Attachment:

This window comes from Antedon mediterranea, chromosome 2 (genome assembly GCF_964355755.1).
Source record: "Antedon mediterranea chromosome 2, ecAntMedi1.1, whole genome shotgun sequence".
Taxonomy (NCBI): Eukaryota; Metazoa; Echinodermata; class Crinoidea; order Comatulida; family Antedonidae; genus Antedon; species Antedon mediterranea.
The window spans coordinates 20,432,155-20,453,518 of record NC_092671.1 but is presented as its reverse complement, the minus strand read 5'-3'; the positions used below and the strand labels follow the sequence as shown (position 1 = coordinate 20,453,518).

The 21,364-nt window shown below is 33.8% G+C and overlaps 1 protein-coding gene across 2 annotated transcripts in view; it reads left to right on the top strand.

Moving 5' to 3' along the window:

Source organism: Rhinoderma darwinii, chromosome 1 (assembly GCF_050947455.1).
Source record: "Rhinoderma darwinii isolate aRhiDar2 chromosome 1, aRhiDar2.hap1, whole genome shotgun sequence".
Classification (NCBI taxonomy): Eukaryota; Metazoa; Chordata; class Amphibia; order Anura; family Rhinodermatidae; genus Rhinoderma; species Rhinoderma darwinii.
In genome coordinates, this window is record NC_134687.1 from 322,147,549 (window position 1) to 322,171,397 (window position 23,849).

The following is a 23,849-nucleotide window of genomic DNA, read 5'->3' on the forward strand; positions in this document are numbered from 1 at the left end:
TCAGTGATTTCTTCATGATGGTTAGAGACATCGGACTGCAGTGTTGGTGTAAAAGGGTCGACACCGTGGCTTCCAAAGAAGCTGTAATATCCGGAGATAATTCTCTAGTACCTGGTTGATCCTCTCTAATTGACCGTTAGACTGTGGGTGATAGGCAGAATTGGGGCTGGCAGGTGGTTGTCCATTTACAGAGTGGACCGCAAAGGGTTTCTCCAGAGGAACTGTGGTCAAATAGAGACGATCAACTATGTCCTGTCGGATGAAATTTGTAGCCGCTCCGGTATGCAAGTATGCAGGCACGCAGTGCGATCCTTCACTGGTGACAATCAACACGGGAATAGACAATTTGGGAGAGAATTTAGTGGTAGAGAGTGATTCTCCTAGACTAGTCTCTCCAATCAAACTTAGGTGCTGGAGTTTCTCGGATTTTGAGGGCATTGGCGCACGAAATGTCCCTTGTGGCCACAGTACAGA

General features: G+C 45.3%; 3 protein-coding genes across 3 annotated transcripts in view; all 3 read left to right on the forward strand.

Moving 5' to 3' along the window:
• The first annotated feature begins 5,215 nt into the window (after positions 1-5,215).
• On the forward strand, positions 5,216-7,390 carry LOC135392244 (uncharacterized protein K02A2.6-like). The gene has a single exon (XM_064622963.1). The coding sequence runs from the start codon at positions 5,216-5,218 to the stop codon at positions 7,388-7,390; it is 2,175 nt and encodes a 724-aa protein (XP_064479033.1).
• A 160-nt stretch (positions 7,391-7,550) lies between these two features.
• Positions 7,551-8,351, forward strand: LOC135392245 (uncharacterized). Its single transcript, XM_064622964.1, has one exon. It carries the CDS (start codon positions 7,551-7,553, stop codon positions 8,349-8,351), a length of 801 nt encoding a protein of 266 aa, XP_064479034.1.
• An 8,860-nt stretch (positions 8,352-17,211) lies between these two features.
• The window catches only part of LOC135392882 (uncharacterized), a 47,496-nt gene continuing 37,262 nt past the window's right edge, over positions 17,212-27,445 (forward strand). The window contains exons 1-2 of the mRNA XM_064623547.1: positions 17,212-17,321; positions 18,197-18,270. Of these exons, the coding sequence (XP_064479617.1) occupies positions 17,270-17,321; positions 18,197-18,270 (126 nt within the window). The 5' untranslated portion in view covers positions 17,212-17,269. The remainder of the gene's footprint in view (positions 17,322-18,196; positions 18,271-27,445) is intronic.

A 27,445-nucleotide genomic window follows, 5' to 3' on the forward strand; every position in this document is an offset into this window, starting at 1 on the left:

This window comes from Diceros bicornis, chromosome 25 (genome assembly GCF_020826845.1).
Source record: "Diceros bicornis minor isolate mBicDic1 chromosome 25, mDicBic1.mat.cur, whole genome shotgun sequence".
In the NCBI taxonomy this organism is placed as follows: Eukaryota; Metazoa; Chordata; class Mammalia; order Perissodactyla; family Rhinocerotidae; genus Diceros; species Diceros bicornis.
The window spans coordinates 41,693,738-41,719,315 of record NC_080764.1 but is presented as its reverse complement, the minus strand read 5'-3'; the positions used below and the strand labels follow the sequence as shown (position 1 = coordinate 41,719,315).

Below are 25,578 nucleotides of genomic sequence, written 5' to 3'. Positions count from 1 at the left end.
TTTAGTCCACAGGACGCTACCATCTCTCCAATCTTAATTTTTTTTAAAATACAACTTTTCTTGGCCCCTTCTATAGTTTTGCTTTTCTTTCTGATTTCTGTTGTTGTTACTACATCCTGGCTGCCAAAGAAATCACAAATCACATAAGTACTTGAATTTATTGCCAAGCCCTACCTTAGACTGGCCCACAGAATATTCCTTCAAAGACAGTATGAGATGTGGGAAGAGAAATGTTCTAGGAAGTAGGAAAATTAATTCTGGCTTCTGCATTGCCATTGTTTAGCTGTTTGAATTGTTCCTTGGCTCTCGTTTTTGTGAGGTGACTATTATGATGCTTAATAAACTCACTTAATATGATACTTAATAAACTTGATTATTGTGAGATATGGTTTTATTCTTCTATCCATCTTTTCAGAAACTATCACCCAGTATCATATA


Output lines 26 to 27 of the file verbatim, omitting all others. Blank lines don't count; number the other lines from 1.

Below are 25,578 nucleotides of genomic sequence, written 5' to 3'. Positions count from 1 at the left end.
TTTAGTCCACAGGACGCTACCATCTCTCCAATCTTAATTTTTTTTAAAATACAACTTTTCTTGGCCCCTTCTATAGTTTTGCTTTTCTTTCTGATTTCTGTTGTTGTTACTACATCCTGGCTGCCAAAGAAATCACAAATCACATAAGTACTTGAATTTATTGCCAAGCCCTACCTTAGACTGGCCCACAGAATATTCCTTCAAAGACAGTATGAGATGTGGGAAGAGAAATGTTCTAGGAAGTAGGAAAATTAATTCTGGCTTCTGCATTGCCATTGTTTAGCTGTTTGAATTGTTCCTTGGCTCTCGTTTTTGTGAGGTGACTATTATGATGCTTAATAAACTCACTTAATATGATACTTAATAAACTTGATTATTGTGAGATATGGTTTTATTCTTCTATCCATCTTTTCAGAAACTATCACCCAGTATCATATA